Topical therapies in dermatology

Published in MedicineWise News

Date published: About this date

Clinical content may change after this date. This information is not intended as a substitute for medical advice from a qualified health professional. Health professionals should rely on their own expertise and enquiries when providing medical advice or treatment.

This summer edition of NPS News explores the place of topical therapies in managing the diverse conditions of solar keratoses, basal cell carcinoma (BCC) and superficial fungal infections.

Treating BCC and solar keratoses

There are a wide range of treatment options for managing solar keratoses and basal cell carcinoma (BCC) with varying effectiveness and side effects. Few comparative trials have evaluated the long-term efficacy of different treatment options.

Involving the patient in treatment decisions is essential. Choice of treatment depends on the site, size, number and thickness of lesions and, for BCC, the overall risk of recurrence (see Box 1).1-3 Other considerations include age, general health, patient preference, access to primary or secondary health care, and cost (some treatments are not subsidised under the Pharmaceutical Benefits Scheme [PBS]).1-3

BCC is the most common type of cancer in Caucasians and Australia has the highest rate in the world.1 Advise everyone about sun avoidance and regular surveillance to detect skin cancers early.1,2,4,5 Visit the Cancer Council website for more information and resources to help people reduce their risk of skin cancer.

Surgery still the gold standard for BCC

Surgery remains the mainstay of treatment for most BCCs.1,4 Surgical excision has a high success rate and allows histological evaluation of the tumour and its margins. Long-term recurrence rates are reported to be less than 2% at 5 years for primary BCC following histologically confirmed complete excision.6 Other treatments may be useful if surgical excision is contraindicated or poses an unacceptable risk (e.g. bleeding, scarring, keloid formation); confirm the histological tumour type before other surgical or non-surgical approaches.4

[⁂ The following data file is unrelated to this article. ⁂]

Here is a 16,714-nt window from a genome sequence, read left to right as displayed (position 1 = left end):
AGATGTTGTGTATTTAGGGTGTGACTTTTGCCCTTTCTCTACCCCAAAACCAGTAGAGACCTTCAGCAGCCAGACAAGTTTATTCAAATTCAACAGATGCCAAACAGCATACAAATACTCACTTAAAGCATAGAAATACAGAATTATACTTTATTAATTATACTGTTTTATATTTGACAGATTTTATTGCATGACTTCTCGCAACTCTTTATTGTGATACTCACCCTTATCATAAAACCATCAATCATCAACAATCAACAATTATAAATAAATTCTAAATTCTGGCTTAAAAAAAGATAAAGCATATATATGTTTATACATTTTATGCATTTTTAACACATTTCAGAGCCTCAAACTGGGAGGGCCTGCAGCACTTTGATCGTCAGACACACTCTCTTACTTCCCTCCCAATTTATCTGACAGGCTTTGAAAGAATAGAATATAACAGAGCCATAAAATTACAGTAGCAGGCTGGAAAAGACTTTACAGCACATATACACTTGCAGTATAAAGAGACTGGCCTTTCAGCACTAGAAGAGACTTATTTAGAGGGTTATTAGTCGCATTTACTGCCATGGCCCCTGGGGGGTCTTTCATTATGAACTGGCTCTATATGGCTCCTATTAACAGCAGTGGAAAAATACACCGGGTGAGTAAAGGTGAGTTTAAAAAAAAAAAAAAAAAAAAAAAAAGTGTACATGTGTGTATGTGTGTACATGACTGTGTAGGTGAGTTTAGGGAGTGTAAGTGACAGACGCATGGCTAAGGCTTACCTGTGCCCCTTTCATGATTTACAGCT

Risk of recurrence guides treatment choice

Wide-margin surgical excision, radiotherapy and Mohs micrographic surgery are suitable options for high-risk BCC. Other treatments are generally only suitable for low-risk lesions.2

Ensure patients understand the expected benefits and risks of treatment options including, if possible, the anticipated rate of recurrence and need for further treatment.1

Box 1: Risk factors for recurrence of basal cell carcinoma (BCC)1,2

Tumour location (head and neck, central face, especially near eyes, lips, nose and ears)

Tumour size (large tumour [> 2 cm])

Morphology (poorly defined borders)

Histological subtype (morphoeic, infiltrating and micronodular BCC more likely to recur)

Recurrent lesions (following treatment)


Topical therapies limited role in BCC

Reserve topical therapies for superficial BCC with a low risk of recurrence2 because they have lower cure rates than surgery. Photodynamic therapy is an option for low-risk superficial and nodular BCC.2,4 Compared with surgery, better cosmetic outcomes have been reported with photodynamic therapy using topical methyl aminolevulinate for nodular BCC (87% rated 'good' or 'excellent' by the investigators vs 54% with surgery) but the estimated rate of sustained complete response at 5 years was lower (76% vs 96% with surgery).7